SQL Server replication between standard and developer editions



  • I have one SQL Server Standard (2019), I want to add one server to developper (not used by production so the version if developper), it's possible to replicate data ? what is the best methode ? we want to test one batch with data production.

    Thanks


    Thanks.

    I want one way to have a server with production data only to test our batch. Replication between standard and developper editions it's possible (technologically) ? For licenses I think it's not problem because only batch for test will connect this. I have never use replication in sql server, I have 2019 standard, what is the best method ? Thanks



  • As long as the second server is also the 2019 version, then I don't think you'll have any issues technologically.

    But you have to be careful not violate your licensing agreement with Microsoft by using the Developer edition server for any production purpose. I'd recommend speaking to Microsoft or your Microsoft var to verify that side of things.

    To your follow up question on which type of replication you should use, it depends on your use case and requirements:

    1. https://docs.microsoft.com/en-us/sql/relational-databases/replication/transactional/transactional-replication?view=sql-server-ver16 is probably the most commonly used kind. It is very configurable and flexible, and it replicates changes in near-realtime. (It replicates only the changes after the initial snapshot is synchronized.) One of the biggest requirements to use it is that any replicated tables need a primary key defined on them. A workaround for this is to create an indexed view which is applicable for replication because of its unique clustered index.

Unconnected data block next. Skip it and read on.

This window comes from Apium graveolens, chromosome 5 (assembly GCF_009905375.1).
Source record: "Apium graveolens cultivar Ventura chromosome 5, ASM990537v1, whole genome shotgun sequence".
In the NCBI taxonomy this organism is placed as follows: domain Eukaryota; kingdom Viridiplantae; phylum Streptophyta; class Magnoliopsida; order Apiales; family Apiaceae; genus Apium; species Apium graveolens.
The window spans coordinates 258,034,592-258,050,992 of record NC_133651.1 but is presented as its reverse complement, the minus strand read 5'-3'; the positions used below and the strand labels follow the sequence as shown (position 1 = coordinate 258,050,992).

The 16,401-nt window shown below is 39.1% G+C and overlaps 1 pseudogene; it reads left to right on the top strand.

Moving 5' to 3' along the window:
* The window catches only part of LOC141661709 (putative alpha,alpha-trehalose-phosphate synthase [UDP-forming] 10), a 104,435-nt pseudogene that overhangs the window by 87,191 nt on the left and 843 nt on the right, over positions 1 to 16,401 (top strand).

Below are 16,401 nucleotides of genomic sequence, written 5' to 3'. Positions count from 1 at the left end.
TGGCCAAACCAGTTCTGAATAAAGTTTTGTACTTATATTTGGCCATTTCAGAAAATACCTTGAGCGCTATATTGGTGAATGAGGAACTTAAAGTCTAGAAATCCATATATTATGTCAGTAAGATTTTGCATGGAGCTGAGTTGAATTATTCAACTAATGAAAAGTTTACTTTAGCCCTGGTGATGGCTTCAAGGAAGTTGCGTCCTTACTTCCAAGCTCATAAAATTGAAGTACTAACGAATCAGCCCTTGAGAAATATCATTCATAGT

2. https://docs.microsoft.com/en-us/sql/relational-databases/replication/snapshot-replication?view=sql-server-ver16 is probably the next most commonly used kind of replication. It can be scheduled to run at a frequency of your choice but it drops and re-creates the entities being replicated, every time. This makes it a heavier type of replication than Transactional, and usually is not used for realtime synchronization.

    3. https://docs.microsoft.com/en-us/sql/relational-databases/replication/merge/merge-replication?view=sql-server-ver16 is another form of replication similar to Transactional, and can be used for realtime synchronization. I don't believe it has the same requirements as Transactional, in the sense that it can replicate tables without primary keys on them. But it has its own requirements. It's also useful for when your Subscriber database needs to be applicable for data changes that need to be propagated back to the Publisher, which is not usually possible with regular Transactional Replication (but I believe Transactional Replication with Updatable Subscriptions does allow this).

    4. https://docs.microsoft.com/en-us/sql/relational-databases/replication/transactional/peer-to-peer-transactional-replication?view=sql-server-ver16 is a fourth kind of replication that is also a type of Transactional Replication. (I never had a use case for it, so I don't know much about it, but please see the linked docs.)


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